|Dwarf papaya trees are also grown at the food garden and are fertilized by chicken manure. The fruits are sold at the town market. - All MWBuzzpics by AP HERNANDEZ|
By ALFREDO P HERNANDEZ
A GROUP of 76 families at Baranggay Gawad Kalinga on the outskirts of Mambulao are now benefiting from a poultry project put up by a graduate of the Jose Panganiban High School.
The contract growing project involving more than 5,000 chickens per growing cycle was put up by businessman-rural banker Roberto V Torres in February 2010 to provide the GK residents additional source of income.
After completing the poultry sheds that took for quite sometime,
the project began production of the 28-day chicken the following August, using day-ld chicks.
The following month, the project harvested about 5,130 heads of 1.5kg chicken out of the 5,400 day-old chicks started a month ago.
During the first month-long growing cycle, 270 fowls were lost. Since the beginning of production, the project suffered an average 5% mortality rate.
The chickens were bought at Php16 per kilo by fresh chicken company Bounty Fresh.
Bsed in Talisay, Camarines Norte, Bountry Fresh supplies fresh and frozen chicken to supermarkets, hotels and restaurants around Bicol region.
The company is owned by Torres, who also owns the Rural Bank of Jose Panganiban, the Rural Bank of San Vicente and the RVT Hardware in Daet.
Torres, 52, a member of the JPHS Alumni Association, is also the project director of Ancop-Gawad Kalinga for Camarines Norte.
From left: Poultry farm manager Emerson Jeres, 25, GK Kapitbahayan president Eric Mesa, 41, and second year high school student Gladel Bordonada, 14.
He donated the property where the GK village now stands.
Poultry farm manager Emerson Jerez, 25, said the RBJP extended a loan of close to Php200,000 to the GK families to start the project.
The loan was to be repaid over two years from profits earned, says Jeres, who, incidentally, is employed by RBJP as one of its managers.
Under the contract-growing arrangement, Bounty Fresh will supply day-old chicks and veterinary products at discounted prices, as well as free services of a veterinarian.
The company also supplies the project with feeds and other materials, also at discounted prices.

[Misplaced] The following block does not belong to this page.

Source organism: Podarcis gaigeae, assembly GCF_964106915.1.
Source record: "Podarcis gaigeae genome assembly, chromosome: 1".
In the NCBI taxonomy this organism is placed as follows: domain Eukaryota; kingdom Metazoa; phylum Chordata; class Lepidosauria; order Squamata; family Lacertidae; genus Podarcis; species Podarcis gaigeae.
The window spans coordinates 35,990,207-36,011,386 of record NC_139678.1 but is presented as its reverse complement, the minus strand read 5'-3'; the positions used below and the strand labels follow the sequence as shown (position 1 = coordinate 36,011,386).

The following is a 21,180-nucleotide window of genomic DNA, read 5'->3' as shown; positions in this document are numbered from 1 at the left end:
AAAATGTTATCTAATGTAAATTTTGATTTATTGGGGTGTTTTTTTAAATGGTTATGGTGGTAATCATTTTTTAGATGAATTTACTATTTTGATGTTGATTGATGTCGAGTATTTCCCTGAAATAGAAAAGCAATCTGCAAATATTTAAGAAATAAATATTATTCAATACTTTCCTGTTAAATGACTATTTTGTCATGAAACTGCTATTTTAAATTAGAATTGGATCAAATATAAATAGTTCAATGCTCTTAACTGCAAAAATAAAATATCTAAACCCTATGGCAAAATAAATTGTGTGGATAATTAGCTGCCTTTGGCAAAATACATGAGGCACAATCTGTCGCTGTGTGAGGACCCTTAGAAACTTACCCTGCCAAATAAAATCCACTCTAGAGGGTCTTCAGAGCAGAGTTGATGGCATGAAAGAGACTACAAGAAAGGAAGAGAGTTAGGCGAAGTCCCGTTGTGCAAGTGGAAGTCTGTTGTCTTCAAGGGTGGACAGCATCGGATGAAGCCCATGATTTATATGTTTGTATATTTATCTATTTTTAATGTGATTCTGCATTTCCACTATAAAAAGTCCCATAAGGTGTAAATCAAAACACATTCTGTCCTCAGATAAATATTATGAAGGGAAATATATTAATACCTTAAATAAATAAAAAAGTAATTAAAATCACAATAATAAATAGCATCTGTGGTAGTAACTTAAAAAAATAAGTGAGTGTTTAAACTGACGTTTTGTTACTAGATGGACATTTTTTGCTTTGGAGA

Last April, the project was due to harvest another batch of 5,000 plus 28-day chickens, causing the families to rejoice.
The reason: With this harvest, they would now be able to pay their bank loan in full.
Jeres said that every harvest, the project earned an average of of Php7,000, that is after deducting the operating expenses and the loan amortization.
With the full-payment of the bank loan, the families would have more income and funds every after harvest.
A portion of the income would go to the communal funds, such as the GK Kapitbahayan funds, the funds for the maintenance of the GK facilities and repairs of the housing units and school funds for the village’s school children.
The project employs 10 workers from the village.
|The GK food garden... harvest was made a few days ago and was sold in the town market.|
Alongside poultry production, the families also put up vegetable and papaya gardens next to the poultry farm, using chicken wastes as fertilizer.
The food garden produces a fast-growing pechay variety, string beans and dwarf papaya variety.
Jeres said that the food garden projects have made all the members of the GK families busy.
The harvests are being sold at the town market and nearby baranggay flea market.
Eric Mesa, 41, who is the GK Kapitbahayan president, told this writer that their poultry operations so far were “satisfactory”.
|The cut-flower garden being worked by the GK mothers as additional source of income.|
|Mrs Jeres, one of the mothers engaged in cut-flower production, explaining their need for additional capital to buy more flower pots so they could meet their orders from funeral homes and other institutional users. --|
“It provided employment for a number of family members and has encouraged others to look for jobs at the town or elsewhere.”
Mesa said that the GK mothers are also growing flowers for cut-flower production and ornamental plants, which they supply to funeral homes in Mambulao and neighboring towns of Paracale and Labo.